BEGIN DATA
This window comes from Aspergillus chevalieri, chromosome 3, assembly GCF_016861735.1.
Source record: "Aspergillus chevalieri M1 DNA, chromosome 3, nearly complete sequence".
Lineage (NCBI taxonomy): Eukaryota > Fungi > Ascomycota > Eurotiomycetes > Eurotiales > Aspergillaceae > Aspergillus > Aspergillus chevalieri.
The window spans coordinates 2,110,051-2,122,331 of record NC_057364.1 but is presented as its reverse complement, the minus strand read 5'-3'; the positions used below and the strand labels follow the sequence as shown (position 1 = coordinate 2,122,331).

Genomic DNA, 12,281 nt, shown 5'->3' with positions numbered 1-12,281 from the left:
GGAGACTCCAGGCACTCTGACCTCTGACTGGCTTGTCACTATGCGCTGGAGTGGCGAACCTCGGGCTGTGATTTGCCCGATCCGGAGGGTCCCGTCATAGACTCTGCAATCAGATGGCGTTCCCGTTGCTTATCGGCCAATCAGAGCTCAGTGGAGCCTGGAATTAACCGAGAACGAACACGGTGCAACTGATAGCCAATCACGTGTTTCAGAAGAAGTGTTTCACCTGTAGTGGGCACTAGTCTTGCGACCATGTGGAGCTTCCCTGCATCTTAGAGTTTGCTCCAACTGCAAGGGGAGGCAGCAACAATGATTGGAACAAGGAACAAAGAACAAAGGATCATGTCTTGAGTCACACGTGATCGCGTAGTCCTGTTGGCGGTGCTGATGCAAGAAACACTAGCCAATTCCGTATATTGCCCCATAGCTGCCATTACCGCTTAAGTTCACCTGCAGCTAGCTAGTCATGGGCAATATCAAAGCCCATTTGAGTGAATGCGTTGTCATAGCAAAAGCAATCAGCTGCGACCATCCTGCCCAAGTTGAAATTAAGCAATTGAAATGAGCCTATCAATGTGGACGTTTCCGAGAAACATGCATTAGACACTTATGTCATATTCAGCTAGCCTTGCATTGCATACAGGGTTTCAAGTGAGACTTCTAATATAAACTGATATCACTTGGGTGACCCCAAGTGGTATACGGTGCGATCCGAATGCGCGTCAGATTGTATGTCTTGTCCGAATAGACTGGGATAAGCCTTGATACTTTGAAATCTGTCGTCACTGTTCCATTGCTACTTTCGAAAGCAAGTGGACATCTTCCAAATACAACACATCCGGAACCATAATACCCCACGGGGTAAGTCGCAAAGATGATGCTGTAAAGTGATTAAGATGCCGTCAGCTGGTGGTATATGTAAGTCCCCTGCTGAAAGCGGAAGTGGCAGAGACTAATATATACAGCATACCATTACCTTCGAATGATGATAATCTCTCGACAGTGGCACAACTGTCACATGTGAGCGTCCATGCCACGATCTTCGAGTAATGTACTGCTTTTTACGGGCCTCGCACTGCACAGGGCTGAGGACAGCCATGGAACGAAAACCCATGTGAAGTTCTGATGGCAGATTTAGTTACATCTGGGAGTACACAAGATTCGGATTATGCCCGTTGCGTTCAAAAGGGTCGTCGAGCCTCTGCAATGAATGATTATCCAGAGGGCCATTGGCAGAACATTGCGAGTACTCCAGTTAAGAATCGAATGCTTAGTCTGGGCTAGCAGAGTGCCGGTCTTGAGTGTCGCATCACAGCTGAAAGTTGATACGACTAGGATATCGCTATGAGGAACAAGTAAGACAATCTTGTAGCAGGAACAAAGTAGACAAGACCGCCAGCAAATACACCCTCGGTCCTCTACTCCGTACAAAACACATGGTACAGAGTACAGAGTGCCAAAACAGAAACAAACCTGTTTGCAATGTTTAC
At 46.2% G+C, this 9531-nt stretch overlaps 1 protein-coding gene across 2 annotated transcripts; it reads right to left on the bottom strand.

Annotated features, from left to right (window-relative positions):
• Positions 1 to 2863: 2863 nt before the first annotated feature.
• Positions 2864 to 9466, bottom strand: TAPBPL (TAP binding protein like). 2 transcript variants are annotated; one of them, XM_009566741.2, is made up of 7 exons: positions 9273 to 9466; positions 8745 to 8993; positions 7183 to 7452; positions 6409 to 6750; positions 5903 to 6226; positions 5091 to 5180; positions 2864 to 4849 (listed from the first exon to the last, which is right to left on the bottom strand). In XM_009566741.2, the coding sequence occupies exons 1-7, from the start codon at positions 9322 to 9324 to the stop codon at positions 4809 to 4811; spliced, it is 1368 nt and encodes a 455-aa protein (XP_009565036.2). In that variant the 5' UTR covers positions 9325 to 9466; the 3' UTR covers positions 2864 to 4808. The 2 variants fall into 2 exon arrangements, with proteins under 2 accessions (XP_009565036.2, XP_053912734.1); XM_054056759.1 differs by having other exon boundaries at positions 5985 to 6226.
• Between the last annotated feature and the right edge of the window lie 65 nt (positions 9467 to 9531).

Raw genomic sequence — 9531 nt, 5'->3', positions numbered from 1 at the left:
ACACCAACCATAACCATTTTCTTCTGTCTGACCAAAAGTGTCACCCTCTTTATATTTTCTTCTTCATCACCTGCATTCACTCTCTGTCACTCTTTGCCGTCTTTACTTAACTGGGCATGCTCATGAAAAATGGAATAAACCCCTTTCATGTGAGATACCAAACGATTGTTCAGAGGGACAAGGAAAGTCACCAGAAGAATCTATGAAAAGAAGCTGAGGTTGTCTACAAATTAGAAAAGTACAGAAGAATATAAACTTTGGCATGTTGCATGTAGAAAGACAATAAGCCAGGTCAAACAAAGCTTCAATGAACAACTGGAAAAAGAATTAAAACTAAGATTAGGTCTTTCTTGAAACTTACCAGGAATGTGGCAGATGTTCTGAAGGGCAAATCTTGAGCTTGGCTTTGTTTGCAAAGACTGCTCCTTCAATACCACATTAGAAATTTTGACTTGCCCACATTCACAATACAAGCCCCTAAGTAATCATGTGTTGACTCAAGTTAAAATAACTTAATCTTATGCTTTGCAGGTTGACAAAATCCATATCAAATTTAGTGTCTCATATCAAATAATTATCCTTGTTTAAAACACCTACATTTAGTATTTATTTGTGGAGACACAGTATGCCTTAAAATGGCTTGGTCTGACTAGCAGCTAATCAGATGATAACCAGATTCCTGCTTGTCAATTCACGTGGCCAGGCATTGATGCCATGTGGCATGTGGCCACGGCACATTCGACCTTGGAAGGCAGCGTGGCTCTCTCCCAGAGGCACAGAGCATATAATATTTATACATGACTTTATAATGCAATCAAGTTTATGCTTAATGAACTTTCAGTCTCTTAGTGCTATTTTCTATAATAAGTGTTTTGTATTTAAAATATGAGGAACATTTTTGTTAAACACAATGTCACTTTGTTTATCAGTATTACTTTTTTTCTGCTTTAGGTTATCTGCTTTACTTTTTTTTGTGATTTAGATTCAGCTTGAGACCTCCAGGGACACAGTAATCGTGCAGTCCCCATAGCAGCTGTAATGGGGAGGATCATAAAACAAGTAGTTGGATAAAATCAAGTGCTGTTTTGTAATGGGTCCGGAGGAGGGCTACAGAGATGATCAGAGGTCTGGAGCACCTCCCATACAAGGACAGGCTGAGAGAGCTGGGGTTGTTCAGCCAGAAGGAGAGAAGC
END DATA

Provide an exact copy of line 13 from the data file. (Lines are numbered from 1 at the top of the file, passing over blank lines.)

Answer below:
ACACCAACCATAACCATTTTCTTCTGTCTGACCAAAAGTGTCACCCTCTTTATATTTTCTTCTTCATCACCTGCATTCACTCTCTGTCACTCTTTGCCGTCTTTACTTAACTGGGCATGCTCATGAAAAATGGAATAAACCCCTTTCATGTGAGATACCAAACGATTGTTCAGAGGGACAAGGAAAGTCACCAGAAGAATCTATGAAAAGAAGCTGAGGTTGTCTACAAATTAGAAAAGTACAGAAGAATATAAACTTTGGCATGTTGCATGTAGAAAGACAATAAGCCAGGTCAAACAAAGCTTCAATGAACAACTGGAAAAAGAATTAAAACTAAGATTAGGTCTTTCTTGAAACTTACCAGGAATGTGGCAGATGTTCTGAAGGGCAAATCTTGAGCTTGGCTTTGTTTGCAAAGACTGCTCCTTCAATACCACATTAGAAATTTTGACTTGCCCACATTCACAATACAAGCCCCTAAGTAATCATGTGTTGACTCAAGTTAAAATAACTTAATCTTATGCTTTGCAGGTTGACAAAATCCATATCAAATTTAGTGTCTCATATCAAATAATTATCCTTGTTTAAAACACCTACATTTAGTATTTATTTGTGGAGACACAGTATGCCTTAAAATGGCTTGGTCTGACTAGCAGCTAATCAGATGATAACCAGATTCCTGCTTGTCAATTCACGTGGCCAGGCATTGATGCCATGTGGCATGTGGCCACGGCACATTCGACCTTGGAAGGCAGCGTGGCTCTCTCCCAGAGGCACAGAGCATATAATATTTATACATGACTTTATAATGCAATCAAGTTTATGCTTAATGAACTTTCAGTCTCTTAGTGCTATTTTCTATAATAAGTGTTTTGTATTTAAAATATGAGGAACATTTTTGTTAAACACAATGTCACTTTGTTTATCAGTATTACTTTTTTTCTGCTTTAGGTTATCTGCTTTACTTTTTTTTGTGATTTAGATTCAGCTTGAGACCTCCAGGGACACAGTAATCGTGCAGTCCCCATAGCAGCTGTAATGGGGAGGATCATAAAACAAGTAGTTGGATAAAATCAAGTGCTGTTTTGTAATGGGTCCGGAGGAGGGCTACAGAGATGATCAGAGGTCTGGAGCACCTCCCATACAAGGACAGGCTGAGAGAGCTGGGGTTGTTCAGCCAGAAGGAGAGAAGC